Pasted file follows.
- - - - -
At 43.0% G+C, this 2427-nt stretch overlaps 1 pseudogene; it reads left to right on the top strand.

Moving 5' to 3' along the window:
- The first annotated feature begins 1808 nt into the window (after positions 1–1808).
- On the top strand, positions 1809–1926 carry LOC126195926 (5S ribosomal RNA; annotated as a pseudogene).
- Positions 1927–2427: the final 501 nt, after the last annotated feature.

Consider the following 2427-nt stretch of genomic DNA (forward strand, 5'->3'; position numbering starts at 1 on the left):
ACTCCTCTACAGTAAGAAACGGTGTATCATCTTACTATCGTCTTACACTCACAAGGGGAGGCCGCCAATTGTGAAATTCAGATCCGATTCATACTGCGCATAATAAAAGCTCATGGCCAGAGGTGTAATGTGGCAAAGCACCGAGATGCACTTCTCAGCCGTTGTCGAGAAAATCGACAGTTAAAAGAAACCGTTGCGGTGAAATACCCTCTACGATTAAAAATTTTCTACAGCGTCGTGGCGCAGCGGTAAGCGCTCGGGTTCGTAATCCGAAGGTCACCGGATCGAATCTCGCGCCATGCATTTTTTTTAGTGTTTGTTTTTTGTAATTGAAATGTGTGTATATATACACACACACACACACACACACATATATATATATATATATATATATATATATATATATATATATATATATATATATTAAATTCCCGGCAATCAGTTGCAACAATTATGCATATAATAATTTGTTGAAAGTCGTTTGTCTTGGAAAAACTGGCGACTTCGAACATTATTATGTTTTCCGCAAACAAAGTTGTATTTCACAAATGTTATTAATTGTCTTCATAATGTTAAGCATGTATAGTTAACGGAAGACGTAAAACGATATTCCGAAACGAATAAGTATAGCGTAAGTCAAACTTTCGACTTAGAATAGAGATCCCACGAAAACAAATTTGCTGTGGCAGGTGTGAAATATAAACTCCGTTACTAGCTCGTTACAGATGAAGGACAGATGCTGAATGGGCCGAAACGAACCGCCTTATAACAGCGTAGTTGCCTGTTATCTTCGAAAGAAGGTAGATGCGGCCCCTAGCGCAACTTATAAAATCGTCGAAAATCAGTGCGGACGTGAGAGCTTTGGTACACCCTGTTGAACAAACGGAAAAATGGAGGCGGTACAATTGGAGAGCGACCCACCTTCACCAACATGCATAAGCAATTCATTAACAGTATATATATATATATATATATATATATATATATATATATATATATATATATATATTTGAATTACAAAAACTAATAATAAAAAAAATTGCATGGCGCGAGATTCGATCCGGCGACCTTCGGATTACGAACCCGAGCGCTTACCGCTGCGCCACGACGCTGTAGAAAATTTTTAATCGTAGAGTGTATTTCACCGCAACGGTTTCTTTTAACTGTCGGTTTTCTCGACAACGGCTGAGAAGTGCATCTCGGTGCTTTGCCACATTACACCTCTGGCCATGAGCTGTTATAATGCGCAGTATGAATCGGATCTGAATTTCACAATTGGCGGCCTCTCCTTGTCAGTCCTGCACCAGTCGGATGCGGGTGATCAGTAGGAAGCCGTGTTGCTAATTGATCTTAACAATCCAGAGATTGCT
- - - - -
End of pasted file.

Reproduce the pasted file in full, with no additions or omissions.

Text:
At 43.0% G+C, this 2427-nt stretch overlaps 1 pseudogene; it reads left to right on the top strand.

Moving 5' to 3' along the window:
- The first annotated feature begins 1808 nt into the window (after positions 1–1808).
- On the top strand, positions 1809–1926 carry LOC126195926 (5S ribosomal RNA; annotated as a pseudogene).
- Positions 1927–2427: the final 501 nt, after the last annotated feature.

Consider the following 2427-nt stretch of genomic DNA (forward strand, 5'->3'; position numbering starts at 1 on the left):
ACTCCTCTACAGTAAGAAACGGTGTATCATCTTACTATCGTCTTACACTCACAAGGGGAGGCCGCCAATTGTGAAATTCAGATCCGATTCATACTGCGCATAATAAAAGCTCATGGCCAGAGGTGTAATGTGGCAAAGCACCGAGATGCACTTCTCAGCCGTTGTCGAGAAAATCGACAGTTAAAAGAAACCGTTGCGGTGAAATACCCTCTACGATTAAAAATTTTCTACAGCGTCGTGGCGCAGCGGTAAGCGCTCGGGTTCGTAATCCGAAGGTCACCGGATCGAATCTCGCGCCATGCATTTTTTTTAGTGTTTGTTTTTTGTAATTGAAATGTGTGTATATATACACACACACACACACACACACATATATATATATATATATATATATATATATATATATATATATATATATATATATTAAATTCCCGGCAATCAGTTGCAACAATTATGCATATAATAATTTGTTGAAAGTCGTTTGTCTTGGAAAAACTGGCGACTTCGAACATTATTATGTTTTCCGCAAACAAAGTTGTATTTCACAAATGTTATTAATTGTCTTCATAATGTTAAGCATGTATAGTTAACGGAAGACGTAAAACGATATTCCGAAACGAATAAGTATAGCGTAAGTCAAACTTTCGACTTAGAATAGAGATCCCACGAAAACAAATTTGCTGTGGCAGGTGTGAAATATAAACTCCGTTACTAGCTCGTTACAGATGAAGGACAGATGCTGAATGGGCCGAAACGAACCGCCTTATAACAGCGTAGTTGCCTGTTATCTTCGAAAGAAGGTAGATGCGGCCCCTAGCGCAACTTATAAAATCGTCGAAAATCAGTGCGGACGTGAGAGCTTTGGTACACCCTGTTGAACAAACGGAAAAATGGAGGCGGTACAATTGGAGAGCGACCCACCTTCACCAACATGCATAAGCAATTCATTAACAGTATATATATATATATATATATATATATATATATATATATATATATATATATATATTTGAATTACAAAAACTAATAATAAAAAAAATTGCATGGCGCGAGATTCGATCCGGCGACCTTCGGATTACGAACCCGAGCGCTTACCGCTGCGCCACGACGCTGTAGAAAATTTTTAATCGTAGAGTGTATTTCACCGCAACGGTTTCTTTTAACTGTCGGTTTTCTCGACAACGGCTGAGAAGTGCATCTCGGTGCTTTGCCACATTACACCTCTGGCCATGAGCTGTTATAATGCGCAGTATGAATCGGATCTGAATTTCACAATTGGCGGCCTCTCCTTGTCAGTCCTGCACCAGTCGGATGCGGGTGATCAGTAGGAAGCCGTGTTGCTAATTGATCTTAACAATCCAGAGATTGCT